UK Release Date: 14th December 2018
Runtime: 128 minutes
Director: Christian Rivers
Writer: Fran Walsh, Philippa Boyens, Peter Jackson
Starring: Hera Hilmar, Robert Sheehan, Hugo Weaving, Leila George, Jihae, Ronan Raftery, Stephen Lang, Patrick Malahide
Synopsis: After an apocalyptic war ravages the globe, battle rages between predatory cities in search of fuel, while a resistance movement advocates staying in one place.
I confess that, when I sat down to watch Mortal Engines, I knew nothing about Philip Reeve’s quartet of books, other than the fact they had inspired this film. So when the initial voiceover spoke about “the age of the great predator cities of the West”, I was baffled and intrigued to say the least. Unfortunately, the subsequent two hours form one of the most tedious and misguided movies of the year – a fantasy adventure that’s far from fantastic and seriously lacking in adventuring.
In the world of the film, the aforementioned predator cities prowl through the wastelands of what was once Europe on the hunt for smaller cities which they can then harvest for fuel, food and other goods. The system is known as Municipal Darwinism. Thaddeus Valentine (Hugo Weaving) is a key ruling figure of London, which is a feared predator city nominally led by mayor Magnus Crome (Patrick Malahide), though it seems Valentine pulls most of the strings. Apprentice historian Tom (Robert Sheehan), who makes his living scrounging for ‘Old Tech’, rescues Valentine from an assassination attempt by Hester (Hera Hilmar), only to find himself exiled along with her, suggesting Valentine has something to hide.
The problem with Mortal Engines, which is directed by Peter Jackson‘s protégé Christian Rivers from a script co-written by Jackson along with regular writing partners Fran Walsh and Philippa Boyens, is that it has far too much explaining to do. The mad central concept asks the audience to do some real intellectual leaps in order to go with it, not least the notion that a planet-destroying apocalypse is logically followed by people riding about in big cities with mouths.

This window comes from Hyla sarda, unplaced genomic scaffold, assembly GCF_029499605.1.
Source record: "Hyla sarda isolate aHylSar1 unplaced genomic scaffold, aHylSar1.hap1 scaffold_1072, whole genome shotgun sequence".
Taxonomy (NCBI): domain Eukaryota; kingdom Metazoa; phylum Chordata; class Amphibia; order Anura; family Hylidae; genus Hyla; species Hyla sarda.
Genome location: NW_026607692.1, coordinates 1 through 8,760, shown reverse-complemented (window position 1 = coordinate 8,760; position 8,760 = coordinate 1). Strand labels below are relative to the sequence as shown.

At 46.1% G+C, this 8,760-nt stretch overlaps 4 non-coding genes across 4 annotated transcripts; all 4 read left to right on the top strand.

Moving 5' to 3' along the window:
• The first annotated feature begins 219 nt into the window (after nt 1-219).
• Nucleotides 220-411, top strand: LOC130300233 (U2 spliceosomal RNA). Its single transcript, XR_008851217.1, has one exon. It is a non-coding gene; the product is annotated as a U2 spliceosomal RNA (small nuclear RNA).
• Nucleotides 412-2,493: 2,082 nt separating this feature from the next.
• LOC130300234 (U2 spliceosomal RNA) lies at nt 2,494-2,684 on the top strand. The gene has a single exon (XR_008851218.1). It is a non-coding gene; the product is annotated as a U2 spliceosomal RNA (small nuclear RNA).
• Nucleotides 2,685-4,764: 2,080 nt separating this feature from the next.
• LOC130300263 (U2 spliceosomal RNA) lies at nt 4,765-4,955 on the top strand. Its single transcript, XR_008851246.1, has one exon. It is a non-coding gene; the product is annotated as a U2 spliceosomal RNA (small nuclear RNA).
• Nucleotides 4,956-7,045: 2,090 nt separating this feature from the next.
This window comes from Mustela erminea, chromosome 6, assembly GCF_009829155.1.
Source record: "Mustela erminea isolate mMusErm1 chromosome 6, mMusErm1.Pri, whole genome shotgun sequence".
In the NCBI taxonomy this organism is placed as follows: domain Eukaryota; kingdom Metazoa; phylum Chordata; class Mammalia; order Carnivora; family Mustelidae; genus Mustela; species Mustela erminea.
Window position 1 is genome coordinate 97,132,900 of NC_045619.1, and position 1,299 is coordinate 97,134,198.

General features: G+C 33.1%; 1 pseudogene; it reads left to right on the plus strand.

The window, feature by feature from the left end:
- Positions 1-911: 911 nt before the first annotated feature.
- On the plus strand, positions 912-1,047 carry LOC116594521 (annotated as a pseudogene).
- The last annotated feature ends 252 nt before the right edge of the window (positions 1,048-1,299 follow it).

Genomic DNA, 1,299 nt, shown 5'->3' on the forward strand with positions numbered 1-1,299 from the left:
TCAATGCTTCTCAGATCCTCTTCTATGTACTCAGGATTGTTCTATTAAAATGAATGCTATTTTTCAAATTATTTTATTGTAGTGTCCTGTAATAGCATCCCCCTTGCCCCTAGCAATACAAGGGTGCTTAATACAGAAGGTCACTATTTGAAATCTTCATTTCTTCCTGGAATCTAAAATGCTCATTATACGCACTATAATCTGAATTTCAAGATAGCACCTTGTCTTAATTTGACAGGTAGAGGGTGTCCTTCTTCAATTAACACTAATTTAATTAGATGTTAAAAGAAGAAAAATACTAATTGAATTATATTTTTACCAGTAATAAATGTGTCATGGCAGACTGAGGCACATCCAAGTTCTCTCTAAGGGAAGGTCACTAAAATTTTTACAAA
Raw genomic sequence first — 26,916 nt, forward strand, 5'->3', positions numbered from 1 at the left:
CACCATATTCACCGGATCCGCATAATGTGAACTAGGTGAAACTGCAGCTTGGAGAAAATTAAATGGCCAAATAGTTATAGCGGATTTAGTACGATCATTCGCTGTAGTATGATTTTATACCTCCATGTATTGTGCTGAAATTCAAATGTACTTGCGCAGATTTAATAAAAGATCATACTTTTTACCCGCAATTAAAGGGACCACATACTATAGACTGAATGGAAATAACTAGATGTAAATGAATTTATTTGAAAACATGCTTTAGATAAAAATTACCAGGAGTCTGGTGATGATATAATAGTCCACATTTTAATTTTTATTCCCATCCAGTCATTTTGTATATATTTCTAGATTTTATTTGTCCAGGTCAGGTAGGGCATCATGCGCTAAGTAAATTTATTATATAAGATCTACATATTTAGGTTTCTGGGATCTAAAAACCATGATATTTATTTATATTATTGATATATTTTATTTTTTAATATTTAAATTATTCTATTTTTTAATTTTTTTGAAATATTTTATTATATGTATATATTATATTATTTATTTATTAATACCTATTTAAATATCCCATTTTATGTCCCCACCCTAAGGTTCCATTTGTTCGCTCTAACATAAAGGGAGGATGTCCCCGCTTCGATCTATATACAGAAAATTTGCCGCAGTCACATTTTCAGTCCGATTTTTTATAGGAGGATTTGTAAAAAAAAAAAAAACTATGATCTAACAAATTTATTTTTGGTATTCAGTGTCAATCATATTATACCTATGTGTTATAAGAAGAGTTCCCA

All of this would be acceptable, were it not for the fact that there isn’t a single memorable character in Mortal Engines. Robert Sheehan and Hera Hilmar play the leads, but frankly they could be anyone and they don’t really ever seem to have any recognisable character traits. Hugo Weaving, meanwhile, is a generic sneering villain and, by the time Stephen Lang shows up as an undead cyborg, any notion of emotional connection has flown out of the window along with the hope that a coherent narrative might somehow emerge from the rubble. What’s left is a mess of thringy-thrangy-blibbety-blabbety dialogue that means nothing to anyone other than a hardcore Mortal Engines fan.
The pacing, too, is all over the shop, with the two hour running time peaking and troughing at random. More than once, the film appears to wind up for the finale, only to expand for another action sequence. But most upsetting is that the film, despite its one-of-a-kind premise, is hugely derivative. Every time you think it has become as close to a Star Wars retread as it’s possible to get, it takes another step towards George Lucas‘s sci-fi classic, with one moment involving Valentine transformed entirely into unintentional comedy.
It seems, mercifully, to be unlikely that the subsequent entries in the Mortal Engines book series will ever make it to the big screen. The film has bombed at the box office, and it’s very easy to see why. Despite a potentially fun concept, this leaden and overlong blockbuster is unable to ever find a purpose. It’s not particularly exciting, desperately bloated and completely lacking in even a single character worth caring about.
Pop or Poop?
The presence of Peter Jackson in the credits is usually enough to make any fantasy film exciting. It seems Christian Rivers was banking on that for Mortal Engines, which fails at every conceivable level – from script to direction to visual effects. Not so much steampunk as snoozepunk.
Do you agree with my review? Let me know in the comments section.